Too often, I go to South African theatre with a sense of foreboding: I anticipate something overwrought, tendentious, poorly acted and emotionally exploitative. So I arrived at the Hampstead Theatre last week without high expectations. The play, A Human Being Died That Night, was based on the book written by the psychologist Pumla Gobodo-Madikizela, who conducted interviews with Eugene de Kock, the most notorious of the appalling state-sponsored killers of the apartheid era. De Kock and his comrades murdered and tortured hundreds of anti-apartheid activists. But in the course of her discussions with him, Madikizela came to believe that De Kock should be pardoned and released from Pretoria Central jail, where he has been held for years. Many other killers who made confessions were pardoned. Indeed the idea of forgiveness and reconciliation were enshrined in the concept of the Truth and Reconciliation Commission.
We were a smallish audience in the downstairs theatre at Hampstead. We found ourselves facing a shackled man wearing an orange jumpsuit, sitting in a sort of barred cage, open to the audience. It was the notorious Eugene de Kock, ‘Prime Evil’ of the dying days of apartheid, serving two life sentences plus 212 years. As I watched, the awfulness of the crimes committed by the police and particularly by the secret assassination units was on my mind: in April 1996, I spent a few days reporting on the Truth Commission from Port Elizabeth. It was a harrowing experience and my memories of the raw horror of that testimony welled up again. For all its emotional content, this is a good, nuanced play, well-directed and acted; it deserves, and will surely get, a much wider audience.
At John Murray’s venerable offices in Albemarle Street, in the very room where Murray burned some of Byron’s papers, I went to a breakfast event, a joyous celebration of James Boswell. John Sessions and a Boswell expert from Yale, Dr Gordon Turnbull, read and recited flamboyantly. John Sessions, like Boswell, is an Ayrshire man. Famous for his astonishing ear, he switched effortlessly between Ayrshire and Brummie accents: the Brummie was a tribute to Johnson’s origins in Lichfield, in the Midlands.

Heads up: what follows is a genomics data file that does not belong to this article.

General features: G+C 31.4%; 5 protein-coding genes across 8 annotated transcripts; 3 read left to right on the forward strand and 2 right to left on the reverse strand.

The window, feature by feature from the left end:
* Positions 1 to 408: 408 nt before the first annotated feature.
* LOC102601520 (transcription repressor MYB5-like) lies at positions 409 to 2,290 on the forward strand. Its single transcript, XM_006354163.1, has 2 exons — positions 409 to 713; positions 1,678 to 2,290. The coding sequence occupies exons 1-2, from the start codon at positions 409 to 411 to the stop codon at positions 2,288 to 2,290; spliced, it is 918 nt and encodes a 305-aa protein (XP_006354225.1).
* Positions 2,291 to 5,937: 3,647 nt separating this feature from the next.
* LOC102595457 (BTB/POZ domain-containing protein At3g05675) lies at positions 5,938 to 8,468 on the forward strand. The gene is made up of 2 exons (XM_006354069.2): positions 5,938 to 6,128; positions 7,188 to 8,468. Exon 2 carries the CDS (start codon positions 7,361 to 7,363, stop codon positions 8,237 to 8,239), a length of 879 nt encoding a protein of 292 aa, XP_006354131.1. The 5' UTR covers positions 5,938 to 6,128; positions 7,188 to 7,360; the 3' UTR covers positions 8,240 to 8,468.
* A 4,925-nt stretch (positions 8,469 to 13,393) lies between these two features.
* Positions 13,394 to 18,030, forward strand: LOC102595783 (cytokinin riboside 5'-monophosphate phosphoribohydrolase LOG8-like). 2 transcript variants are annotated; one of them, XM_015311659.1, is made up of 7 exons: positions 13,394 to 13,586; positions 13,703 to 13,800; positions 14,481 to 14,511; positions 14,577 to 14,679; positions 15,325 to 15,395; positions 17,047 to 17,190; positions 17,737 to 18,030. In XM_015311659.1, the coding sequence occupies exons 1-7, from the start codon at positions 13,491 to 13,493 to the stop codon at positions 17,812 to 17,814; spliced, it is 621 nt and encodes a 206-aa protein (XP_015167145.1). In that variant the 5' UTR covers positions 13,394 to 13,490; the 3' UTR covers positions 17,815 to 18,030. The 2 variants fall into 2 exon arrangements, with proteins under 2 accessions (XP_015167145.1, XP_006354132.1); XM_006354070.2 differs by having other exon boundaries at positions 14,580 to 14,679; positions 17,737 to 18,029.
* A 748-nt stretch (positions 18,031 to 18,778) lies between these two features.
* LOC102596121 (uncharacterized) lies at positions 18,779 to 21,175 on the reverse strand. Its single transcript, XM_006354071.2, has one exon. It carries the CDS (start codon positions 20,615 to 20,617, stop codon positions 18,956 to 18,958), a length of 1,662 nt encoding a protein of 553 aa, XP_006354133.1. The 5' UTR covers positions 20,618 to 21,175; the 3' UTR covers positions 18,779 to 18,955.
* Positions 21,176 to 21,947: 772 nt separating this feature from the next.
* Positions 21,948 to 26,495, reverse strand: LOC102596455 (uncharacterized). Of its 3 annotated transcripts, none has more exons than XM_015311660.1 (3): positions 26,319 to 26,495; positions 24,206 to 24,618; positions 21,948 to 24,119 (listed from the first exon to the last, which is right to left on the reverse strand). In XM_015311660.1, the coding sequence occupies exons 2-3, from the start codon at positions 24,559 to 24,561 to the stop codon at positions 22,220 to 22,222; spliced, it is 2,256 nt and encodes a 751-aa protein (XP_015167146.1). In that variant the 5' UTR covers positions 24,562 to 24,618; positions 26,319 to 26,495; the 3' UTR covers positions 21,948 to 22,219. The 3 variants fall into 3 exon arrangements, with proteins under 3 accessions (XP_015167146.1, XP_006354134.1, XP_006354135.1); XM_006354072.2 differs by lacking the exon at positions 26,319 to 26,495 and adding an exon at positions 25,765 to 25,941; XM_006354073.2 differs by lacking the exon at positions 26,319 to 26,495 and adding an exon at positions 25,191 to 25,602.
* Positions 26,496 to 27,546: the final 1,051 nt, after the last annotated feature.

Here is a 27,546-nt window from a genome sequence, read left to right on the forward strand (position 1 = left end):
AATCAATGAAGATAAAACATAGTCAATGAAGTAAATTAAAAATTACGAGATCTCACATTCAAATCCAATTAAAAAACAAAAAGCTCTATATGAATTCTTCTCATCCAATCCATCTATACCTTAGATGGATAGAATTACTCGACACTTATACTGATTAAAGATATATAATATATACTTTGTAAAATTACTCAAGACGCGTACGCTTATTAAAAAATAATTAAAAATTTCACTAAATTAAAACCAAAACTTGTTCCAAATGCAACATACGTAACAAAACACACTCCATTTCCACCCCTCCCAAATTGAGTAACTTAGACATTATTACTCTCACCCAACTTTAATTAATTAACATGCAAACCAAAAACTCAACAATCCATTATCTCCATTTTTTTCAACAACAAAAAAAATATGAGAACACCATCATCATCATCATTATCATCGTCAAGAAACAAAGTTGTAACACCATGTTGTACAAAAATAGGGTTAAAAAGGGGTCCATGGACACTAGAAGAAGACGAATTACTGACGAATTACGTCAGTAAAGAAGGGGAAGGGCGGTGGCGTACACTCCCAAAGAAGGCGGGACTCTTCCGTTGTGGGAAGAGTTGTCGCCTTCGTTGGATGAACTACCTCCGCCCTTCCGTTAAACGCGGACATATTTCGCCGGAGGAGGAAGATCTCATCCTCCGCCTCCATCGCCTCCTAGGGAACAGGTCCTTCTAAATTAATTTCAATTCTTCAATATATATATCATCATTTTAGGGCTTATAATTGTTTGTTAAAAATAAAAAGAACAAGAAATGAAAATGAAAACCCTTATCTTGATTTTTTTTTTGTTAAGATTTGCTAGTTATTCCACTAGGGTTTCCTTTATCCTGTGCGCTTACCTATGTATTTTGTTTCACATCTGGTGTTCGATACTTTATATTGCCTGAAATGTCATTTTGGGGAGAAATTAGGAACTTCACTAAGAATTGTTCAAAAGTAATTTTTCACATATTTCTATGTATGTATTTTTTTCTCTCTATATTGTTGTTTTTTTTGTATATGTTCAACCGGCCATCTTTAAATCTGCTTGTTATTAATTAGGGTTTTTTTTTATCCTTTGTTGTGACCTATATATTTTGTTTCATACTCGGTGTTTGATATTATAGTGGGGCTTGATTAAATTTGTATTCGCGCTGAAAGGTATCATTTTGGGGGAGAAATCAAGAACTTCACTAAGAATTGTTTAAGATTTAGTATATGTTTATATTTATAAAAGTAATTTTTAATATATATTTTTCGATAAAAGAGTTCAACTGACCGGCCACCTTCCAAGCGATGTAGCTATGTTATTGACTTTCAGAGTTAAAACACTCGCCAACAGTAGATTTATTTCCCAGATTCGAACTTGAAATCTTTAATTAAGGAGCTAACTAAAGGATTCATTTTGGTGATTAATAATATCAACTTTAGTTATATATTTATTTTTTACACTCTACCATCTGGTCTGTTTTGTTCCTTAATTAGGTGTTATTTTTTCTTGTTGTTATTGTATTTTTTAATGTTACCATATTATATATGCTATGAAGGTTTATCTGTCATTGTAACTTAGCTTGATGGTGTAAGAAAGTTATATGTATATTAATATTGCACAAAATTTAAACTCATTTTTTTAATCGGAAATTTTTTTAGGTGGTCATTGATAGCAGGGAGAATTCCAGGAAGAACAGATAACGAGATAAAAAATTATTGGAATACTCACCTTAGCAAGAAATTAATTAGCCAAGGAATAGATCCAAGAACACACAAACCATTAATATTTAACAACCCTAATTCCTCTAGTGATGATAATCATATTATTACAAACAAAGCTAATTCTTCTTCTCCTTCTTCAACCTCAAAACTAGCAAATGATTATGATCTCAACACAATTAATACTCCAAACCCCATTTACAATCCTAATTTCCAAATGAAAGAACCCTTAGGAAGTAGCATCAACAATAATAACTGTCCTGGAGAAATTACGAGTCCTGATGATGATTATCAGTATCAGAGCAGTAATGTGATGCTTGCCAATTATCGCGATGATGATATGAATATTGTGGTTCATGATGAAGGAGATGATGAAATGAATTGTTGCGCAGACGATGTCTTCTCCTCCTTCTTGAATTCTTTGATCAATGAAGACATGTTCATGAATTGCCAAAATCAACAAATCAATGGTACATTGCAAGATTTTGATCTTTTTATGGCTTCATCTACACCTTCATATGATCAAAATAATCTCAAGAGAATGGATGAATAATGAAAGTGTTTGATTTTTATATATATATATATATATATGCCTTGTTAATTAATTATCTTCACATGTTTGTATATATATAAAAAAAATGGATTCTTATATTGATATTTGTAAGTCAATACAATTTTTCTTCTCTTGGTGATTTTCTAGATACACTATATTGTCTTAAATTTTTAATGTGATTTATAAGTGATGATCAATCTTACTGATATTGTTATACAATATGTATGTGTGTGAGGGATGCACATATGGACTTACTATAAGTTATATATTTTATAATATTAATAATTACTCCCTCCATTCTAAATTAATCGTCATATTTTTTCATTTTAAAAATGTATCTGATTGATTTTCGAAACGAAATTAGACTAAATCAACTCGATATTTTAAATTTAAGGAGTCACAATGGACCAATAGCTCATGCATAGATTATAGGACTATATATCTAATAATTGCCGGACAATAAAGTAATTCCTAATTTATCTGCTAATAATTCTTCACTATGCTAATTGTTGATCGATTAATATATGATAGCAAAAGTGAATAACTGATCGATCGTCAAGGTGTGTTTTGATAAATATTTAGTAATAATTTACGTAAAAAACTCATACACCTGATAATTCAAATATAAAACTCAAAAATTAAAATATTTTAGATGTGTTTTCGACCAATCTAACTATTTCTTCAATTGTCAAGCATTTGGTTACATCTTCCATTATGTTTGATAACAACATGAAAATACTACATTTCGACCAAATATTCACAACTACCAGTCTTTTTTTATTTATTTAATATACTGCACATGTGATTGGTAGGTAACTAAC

Sessions spoke Boswell’s description of Johnson after their first meeting: ‘Mr Johnson is a man of a most dreadful appearance. He is a very big man, is troubled with sore eyes, the palsy, and the king’s evil [scrofula scars]. He is very slovenly in his dress and speaks with a most uncouth voice. Yet his great knowledge and strength of expression command vast respect…’ Johnson’s and Bozzy’s improbable friendship had an inauspicious start: the 22-year-old Boswell’s first words to 53-year-old Johnson were: ‘Indeed, I come from Scotland, but I cannot help it.’ Johnson said: ‘Sir, that, I find, is what a very great many of your countrymen cannot help.’
Also last week, my In Every Face I Meet was one of 50 annotated novels to be auctioned at Sotheby’s in aid of English PEN. I became very nervous: J.K. Rowling was bound to fetch a vast sum, as were McEwan, Boyd, Mantel and others. There were rumours of highly professional illustrations by authors, rather different from my own scrawled comments, and I had a vision of standing there humiliated as nobody bid for my book: I slipped out to meet friends for dinner before Lot 10 came up. In fact, while I was away my book sold for a surprisingly large amount and the event was a great success, raising over £400,000.
The following evening I went to the V&A for the Man Booker International prize-giving dinner. The winner was an American, Lydia Davis, who to my shame I had never heard of. Christopher Ricks, chairman of judges, described her as wonderful and utterly unique both as a short story writer and novelist. Some of her stories are apparently only one line long, which I see is the way forward.
On Thursday I went to the funeral in a small church near Boars Hill of my great friend, Geza Vermes, first professor of Jewish studies at Oxford, and a man of incomparable sweetness. He made the definitive translations of the Dead Sea Scrolls and wrote about the Jewish context of early Christianity. The service included readings and hymns in Aramaic and Hebrew as well as readings by the vicar, and a homily by a Jesuit priest who had been one of Geza’s pupils. It’s an unpardonable cliché, but Geza led an astonishingly full and productive life, and his journey from Hungary, where he escaped the Gestapo and Auschwitz by a few hours, to burial in a lovely Oxfordshire churchyard, had a certain comforting symmetry. Still, I feel that the lights have dimmed.